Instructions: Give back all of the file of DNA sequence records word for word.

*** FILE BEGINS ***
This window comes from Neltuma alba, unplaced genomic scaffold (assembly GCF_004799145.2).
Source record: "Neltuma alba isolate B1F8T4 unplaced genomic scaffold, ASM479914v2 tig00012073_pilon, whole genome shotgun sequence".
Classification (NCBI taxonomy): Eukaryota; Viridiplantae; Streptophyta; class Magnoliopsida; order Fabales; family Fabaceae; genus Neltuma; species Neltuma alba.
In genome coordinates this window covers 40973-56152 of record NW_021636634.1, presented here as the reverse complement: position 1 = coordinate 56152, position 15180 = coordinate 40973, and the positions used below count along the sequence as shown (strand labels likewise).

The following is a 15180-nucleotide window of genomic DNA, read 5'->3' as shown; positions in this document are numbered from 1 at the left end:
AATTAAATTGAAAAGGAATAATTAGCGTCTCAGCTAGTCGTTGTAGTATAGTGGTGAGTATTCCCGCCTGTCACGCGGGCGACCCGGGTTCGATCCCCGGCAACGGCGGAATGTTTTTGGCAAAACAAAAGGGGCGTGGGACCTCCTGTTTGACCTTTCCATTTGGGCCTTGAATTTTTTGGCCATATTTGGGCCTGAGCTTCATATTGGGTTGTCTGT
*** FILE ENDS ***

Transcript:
This window comes from Neltuma alba, unplaced genomic scaffold (assembly GCF_004799145.2).
Source record: "Neltuma alba isolate B1F8T4 unplaced genomic scaffold, ASM479914v2 tig00012073_pilon, whole genome shotgun sequence".
Classification (NCBI taxonomy): Eukaryota; Viridiplantae; Streptophyta; class Magnoliopsida; order Fabales; family Fabaceae; genus Neltuma; species Neltuma alba.
In genome coordinates this window covers 40973-56152 of record NW_021636634.1, presented here as the reverse complement: position 1 = coordinate 56152, position 15180 = coordinate 40973, and the positions used below count along the sequence as shown (strand labels likewise).

The following is a 15180-nucleotide window of genomic DNA, read 5'->3' as shown; positions in this document are numbered from 1 at the left end:
AATTAAATTGAAAAGGAATAATTAGCGTCTCAGCTAGTCGTTGTAGTATAGTGGTGAGTATTCCCGCCTGTCACGCGGGCGACCCGGGTTCGATCCCCGGCAACGGCGGAATGTTTTTGGCAAAACAAAAGGGGCGTGGGACCTCCTGTTTGACCTTTCCATTTGGGCCTTGAATTTTTTGGCCATATTTGGGCCTGAGCTTCATATTGGGTTGTCTGT